Objective: To determine patient factors associated with hospital care costs for preterm labor and to develop a clinically applicable cost model for evaluating economic consequences of interventions to reduce preterm-labor hospitalizations. Methods: Maryland state hospital discharge data from 1993-1996 were used to identify hospitalizations for preterm labor without delivery and preterm labor with early delivery. Median regression was used to determine the association between patient factors and hospital care costs in Maryland and to develop a model to estimate hospital care costs nationally. National estimates of hospitalizations for preterm labor were from the 1994 National Hospital Discharge Survey. Results: During the 4-year study period, there were 25,104 hospitalizations for preterm labor, undelivered, and preterm labor with early delivery in Maryland. Maternal comorbidity, antenatal procedures, types of insurance, and lengths of stay associated significantly with hospital costs for preterm labor. National costs for preterm labor, undelivered, were more than $360 million. Incremental costs for preterm labor with early delivery, compared with term delivery, ranged from $21 million to $191 million. Total expenditures for preterm-labor hospitalization for the United States were estimated in excess of $820 million. Conclusion: Hospitalizations for preterm labor comprise a substantial portion of maternal cost of perinatal care in the United States. Maternal comorbidity and procedures account for major differences in costs per admission. Strategies to reduce hospitalizations for preterm labor should focus on economic and clinical outcomes in evaluating their overall values. Copyright (C) 2000 The American College of Obstetricians and Gynecologists.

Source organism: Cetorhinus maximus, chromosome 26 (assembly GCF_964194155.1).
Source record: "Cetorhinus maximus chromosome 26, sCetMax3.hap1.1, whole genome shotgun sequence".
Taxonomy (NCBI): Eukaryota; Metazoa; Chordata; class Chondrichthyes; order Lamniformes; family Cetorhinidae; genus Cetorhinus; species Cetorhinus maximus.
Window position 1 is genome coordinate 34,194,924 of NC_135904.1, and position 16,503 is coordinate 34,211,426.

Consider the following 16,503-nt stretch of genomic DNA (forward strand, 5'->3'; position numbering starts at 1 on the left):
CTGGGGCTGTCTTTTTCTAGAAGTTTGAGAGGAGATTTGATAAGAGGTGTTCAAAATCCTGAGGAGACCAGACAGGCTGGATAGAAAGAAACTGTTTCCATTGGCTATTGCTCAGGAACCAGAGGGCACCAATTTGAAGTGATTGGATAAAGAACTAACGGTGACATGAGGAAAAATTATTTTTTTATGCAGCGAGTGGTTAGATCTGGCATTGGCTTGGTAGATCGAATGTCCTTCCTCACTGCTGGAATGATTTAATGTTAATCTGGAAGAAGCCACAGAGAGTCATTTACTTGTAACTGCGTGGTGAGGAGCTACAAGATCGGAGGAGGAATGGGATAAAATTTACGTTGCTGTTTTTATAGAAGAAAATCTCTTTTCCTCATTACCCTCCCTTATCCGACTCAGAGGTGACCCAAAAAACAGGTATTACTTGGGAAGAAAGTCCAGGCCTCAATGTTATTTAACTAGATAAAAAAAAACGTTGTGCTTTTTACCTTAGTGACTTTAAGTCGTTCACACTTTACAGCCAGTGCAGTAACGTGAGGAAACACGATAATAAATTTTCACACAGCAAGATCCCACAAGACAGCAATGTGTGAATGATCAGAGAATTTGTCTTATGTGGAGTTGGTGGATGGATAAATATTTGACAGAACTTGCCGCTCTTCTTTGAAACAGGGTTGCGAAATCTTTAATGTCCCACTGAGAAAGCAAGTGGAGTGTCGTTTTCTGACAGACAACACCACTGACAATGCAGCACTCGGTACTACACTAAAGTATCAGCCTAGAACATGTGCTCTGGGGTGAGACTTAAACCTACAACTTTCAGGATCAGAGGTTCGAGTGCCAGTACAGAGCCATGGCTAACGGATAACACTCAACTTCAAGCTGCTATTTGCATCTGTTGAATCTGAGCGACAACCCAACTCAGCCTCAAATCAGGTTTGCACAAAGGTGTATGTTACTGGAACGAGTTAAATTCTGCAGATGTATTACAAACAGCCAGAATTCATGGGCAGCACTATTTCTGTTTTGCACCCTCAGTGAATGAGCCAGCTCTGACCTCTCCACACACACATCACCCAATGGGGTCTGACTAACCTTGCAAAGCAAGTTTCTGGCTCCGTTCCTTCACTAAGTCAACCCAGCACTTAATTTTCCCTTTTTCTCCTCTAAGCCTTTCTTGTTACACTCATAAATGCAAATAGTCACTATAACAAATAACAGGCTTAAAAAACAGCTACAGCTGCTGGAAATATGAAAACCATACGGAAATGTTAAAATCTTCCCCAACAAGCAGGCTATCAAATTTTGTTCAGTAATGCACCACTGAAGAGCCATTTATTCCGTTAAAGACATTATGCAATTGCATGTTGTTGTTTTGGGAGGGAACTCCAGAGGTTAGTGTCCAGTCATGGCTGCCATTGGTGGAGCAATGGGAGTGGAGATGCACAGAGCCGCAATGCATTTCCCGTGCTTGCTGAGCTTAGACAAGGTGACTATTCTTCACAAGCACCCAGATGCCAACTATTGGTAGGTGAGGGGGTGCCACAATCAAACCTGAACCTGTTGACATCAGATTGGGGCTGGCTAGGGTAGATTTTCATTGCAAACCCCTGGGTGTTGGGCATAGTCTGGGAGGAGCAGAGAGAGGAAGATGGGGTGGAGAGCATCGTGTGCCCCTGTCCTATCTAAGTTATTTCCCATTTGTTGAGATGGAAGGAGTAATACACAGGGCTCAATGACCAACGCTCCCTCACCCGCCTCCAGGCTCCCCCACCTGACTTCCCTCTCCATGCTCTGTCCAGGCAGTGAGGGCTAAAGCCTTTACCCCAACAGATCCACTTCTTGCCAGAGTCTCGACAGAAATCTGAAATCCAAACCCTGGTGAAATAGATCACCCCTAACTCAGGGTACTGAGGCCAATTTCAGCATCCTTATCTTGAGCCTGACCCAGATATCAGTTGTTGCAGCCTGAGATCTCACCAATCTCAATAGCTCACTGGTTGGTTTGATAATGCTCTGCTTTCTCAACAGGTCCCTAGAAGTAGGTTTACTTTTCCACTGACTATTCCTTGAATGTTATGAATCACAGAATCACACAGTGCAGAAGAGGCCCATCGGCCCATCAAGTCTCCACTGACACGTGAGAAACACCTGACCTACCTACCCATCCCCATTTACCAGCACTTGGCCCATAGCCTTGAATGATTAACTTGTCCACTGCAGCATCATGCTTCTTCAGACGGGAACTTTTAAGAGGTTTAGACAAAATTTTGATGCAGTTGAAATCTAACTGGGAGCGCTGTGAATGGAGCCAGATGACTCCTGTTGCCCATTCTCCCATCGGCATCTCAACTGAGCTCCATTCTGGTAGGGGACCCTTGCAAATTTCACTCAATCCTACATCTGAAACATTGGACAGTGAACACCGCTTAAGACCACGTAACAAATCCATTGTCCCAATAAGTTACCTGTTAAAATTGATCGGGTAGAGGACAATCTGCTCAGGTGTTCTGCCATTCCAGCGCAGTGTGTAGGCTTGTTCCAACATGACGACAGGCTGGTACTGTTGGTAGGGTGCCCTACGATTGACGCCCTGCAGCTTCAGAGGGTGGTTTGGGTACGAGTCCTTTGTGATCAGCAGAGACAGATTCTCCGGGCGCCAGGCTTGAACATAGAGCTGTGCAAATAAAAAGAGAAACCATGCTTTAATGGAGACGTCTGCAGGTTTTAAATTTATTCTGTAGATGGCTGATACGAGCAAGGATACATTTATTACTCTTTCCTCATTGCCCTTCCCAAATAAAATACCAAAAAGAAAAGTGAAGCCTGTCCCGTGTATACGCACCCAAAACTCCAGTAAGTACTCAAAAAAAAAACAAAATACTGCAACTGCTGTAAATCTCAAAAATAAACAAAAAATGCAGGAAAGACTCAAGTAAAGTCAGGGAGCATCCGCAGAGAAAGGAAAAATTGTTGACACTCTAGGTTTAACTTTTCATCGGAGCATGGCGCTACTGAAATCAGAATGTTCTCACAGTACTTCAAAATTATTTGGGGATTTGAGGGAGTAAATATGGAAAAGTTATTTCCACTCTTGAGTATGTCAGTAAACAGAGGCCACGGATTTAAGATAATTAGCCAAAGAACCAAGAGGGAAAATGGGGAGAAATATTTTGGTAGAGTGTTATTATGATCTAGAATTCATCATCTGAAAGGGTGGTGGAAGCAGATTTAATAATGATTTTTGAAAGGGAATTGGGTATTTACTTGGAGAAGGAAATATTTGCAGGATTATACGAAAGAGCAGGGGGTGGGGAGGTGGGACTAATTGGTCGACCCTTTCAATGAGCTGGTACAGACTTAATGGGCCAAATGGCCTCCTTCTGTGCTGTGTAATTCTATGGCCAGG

ASJC Scopus subject areas
- Obstetrics and Gynecology